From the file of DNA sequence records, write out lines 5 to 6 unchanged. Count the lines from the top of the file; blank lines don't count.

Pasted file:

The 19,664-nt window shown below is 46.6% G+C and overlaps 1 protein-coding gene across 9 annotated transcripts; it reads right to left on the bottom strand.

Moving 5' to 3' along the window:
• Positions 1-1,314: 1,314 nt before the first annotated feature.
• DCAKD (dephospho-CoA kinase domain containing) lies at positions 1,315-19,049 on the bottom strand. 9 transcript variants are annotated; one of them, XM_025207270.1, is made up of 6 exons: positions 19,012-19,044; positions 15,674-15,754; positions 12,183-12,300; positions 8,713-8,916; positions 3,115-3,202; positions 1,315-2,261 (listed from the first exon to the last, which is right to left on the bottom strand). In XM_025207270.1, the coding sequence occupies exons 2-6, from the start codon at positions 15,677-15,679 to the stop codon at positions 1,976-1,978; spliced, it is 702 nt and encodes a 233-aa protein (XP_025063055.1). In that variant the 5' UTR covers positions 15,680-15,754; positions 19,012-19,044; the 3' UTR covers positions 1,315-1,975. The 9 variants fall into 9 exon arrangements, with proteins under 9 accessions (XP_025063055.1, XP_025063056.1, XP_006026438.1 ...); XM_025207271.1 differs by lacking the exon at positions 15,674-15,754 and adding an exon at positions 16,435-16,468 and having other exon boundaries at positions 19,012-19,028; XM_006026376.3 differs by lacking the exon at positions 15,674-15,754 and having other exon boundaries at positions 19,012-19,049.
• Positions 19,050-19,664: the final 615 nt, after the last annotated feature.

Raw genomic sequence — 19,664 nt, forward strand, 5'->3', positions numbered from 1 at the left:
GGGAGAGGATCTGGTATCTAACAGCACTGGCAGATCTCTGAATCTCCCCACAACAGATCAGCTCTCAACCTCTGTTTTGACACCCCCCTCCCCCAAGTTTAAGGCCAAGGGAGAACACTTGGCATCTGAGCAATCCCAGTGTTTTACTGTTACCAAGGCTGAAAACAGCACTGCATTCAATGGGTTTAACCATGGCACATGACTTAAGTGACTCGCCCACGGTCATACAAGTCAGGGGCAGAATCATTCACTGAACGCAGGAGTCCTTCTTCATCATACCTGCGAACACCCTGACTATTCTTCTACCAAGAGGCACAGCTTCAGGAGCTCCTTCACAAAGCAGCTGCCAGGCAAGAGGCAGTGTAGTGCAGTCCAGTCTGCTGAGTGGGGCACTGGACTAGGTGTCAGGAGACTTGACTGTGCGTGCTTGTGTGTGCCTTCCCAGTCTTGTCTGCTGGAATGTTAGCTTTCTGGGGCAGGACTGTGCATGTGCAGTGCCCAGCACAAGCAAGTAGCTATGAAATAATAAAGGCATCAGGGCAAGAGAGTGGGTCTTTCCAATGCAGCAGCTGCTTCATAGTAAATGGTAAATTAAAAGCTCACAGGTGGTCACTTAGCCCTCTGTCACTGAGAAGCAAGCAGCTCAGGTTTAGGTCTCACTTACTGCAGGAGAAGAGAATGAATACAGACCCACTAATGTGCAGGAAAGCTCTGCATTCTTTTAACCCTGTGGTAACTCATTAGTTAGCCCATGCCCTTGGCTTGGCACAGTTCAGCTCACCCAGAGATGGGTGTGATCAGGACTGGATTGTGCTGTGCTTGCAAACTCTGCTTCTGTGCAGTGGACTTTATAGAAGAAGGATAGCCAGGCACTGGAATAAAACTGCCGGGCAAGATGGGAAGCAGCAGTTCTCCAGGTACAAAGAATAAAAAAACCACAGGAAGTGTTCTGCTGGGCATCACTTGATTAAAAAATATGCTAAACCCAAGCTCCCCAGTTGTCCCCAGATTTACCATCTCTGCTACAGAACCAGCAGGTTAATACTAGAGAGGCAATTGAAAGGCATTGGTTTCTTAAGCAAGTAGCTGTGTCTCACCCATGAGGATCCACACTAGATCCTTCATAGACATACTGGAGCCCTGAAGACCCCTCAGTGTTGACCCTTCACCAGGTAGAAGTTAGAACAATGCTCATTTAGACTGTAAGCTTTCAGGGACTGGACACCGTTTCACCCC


• Positions 19,050-19,664: the final 615 nt, after the last annotated feature.

Raw genomic sequence — 19,664 nt, forward strand, 5'->3', positions numbered from 1 at the left: